Green tax on vehicles riles Himachal tourism industry

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Shimla has around 87,000 vehicles registered locally, while it has parking space for only around 1,000 vehicles
Shimla has around 87,000 vehicles registered locally, while it has parking space for only around 1,000 vehicles

The Himachal Pradesh Government’s move to impose ‘green tax’ on tourist vehicles entering Shimla has caused heartburns and the burgeoning tourism industry is up in arms against it. The industry — including tour operators, hoteliers and other stakeholders — has opposed it tooth and nail. The Tourism Industry Stakeholders Association (TISHA) has threatened to observe a ‘black day’ if this decision is implemented by the Shimla Municipal Corporation.

TISHA President MK Seth observed that “the move to levy green tax is ill timed and ill conceived. On one hand, the Himachal Pradesh Government has been organising Summer Festival at the Ridge for years and has now introduced the Apple and Food Festivals to woo tourists, on the other hand, the civic body is all set to levy Green Tax on tourist vehicles which would badly hit the tourism industry”. As per a decision taken by the Shimla Municipal Corporation, green tax would be imposed on all vehicles entering Shimla.

In 2013, the Shimla Municipal Corporation had forced a similar scheme and engaged a private company to implement it. In return, the company had offered to pay 6 crore per annum to the Shimla Municipal Corporation. Under the scheme, heavy vehicles entering the capital town had to pay a green tax of 500, while vehicle owners of SUVs had to pay 300 as tax and four wheeler owners had to shell out 200 per vehicle. There was strong opposition to the move and the entire scheme collapsed in just four months of its launch with much fanfare. The Shimla Municipal Corporation had installed a barrier at Tara Devi on the outskirts of Shimla to collect the green tax but tourists strongly objected to this. The tourists had also alleged misbehaviour by the staff deployed at the tax barrier. The issue flared up and the matter reached the court. Subsequently, a ban was imposed on the green tax.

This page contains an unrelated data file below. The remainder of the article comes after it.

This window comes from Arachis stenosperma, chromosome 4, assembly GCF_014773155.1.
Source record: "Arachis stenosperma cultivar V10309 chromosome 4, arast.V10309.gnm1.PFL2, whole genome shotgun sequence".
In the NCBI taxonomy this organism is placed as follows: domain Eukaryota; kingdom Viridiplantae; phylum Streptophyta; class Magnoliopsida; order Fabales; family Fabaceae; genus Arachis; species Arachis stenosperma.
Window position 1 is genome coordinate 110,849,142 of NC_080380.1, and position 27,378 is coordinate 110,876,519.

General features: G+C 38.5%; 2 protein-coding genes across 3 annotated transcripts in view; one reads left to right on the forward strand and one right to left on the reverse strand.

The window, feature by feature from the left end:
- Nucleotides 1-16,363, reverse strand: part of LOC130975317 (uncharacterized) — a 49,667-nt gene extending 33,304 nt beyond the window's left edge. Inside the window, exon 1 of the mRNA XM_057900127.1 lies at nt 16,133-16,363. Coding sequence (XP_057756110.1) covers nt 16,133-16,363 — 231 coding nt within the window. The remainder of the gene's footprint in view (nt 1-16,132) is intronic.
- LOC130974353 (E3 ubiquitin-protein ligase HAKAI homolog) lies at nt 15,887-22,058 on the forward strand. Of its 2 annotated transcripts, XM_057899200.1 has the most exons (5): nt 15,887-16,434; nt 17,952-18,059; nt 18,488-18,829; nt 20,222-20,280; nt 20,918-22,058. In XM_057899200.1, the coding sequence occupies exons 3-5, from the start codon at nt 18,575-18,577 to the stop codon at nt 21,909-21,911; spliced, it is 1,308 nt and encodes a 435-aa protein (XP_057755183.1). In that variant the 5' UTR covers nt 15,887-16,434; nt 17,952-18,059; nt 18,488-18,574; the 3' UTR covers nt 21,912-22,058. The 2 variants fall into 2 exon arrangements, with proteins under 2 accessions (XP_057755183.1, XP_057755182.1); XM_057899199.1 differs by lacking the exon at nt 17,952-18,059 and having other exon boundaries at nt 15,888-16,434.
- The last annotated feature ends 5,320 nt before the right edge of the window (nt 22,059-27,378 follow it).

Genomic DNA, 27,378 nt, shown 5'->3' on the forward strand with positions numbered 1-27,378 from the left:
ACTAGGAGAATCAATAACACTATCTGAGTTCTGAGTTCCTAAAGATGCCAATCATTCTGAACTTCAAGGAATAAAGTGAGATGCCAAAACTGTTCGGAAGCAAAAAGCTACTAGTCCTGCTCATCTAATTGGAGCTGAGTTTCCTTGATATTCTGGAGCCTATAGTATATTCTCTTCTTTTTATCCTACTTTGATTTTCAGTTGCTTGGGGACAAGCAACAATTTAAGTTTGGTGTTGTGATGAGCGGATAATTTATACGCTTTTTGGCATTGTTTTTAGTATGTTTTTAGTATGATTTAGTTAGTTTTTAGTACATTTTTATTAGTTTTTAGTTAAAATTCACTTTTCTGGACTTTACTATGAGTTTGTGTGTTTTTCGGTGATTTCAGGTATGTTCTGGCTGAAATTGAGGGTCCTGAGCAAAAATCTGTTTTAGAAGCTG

Mayor of Shimla Municipal Corporation, Sanjay Chauhan claimed that “the revenue collected through the Green Tax would be at least 19 crore per annum. This would be spent on environment related activities and to improve tourism infrastructure.” The Shimla Municipal Corporation would soon launch a mobile green app to facilitate vehicle owners from others state to pay green tax online. The corporation will levy a fine of 5,000 if any vehicle owner is found guilty of not paying green tax. For this, a team of municipal corporation employees and Himachal Pradesh police would be deployed to ensure that vehicle owners from other states entering Shimla pay the tax.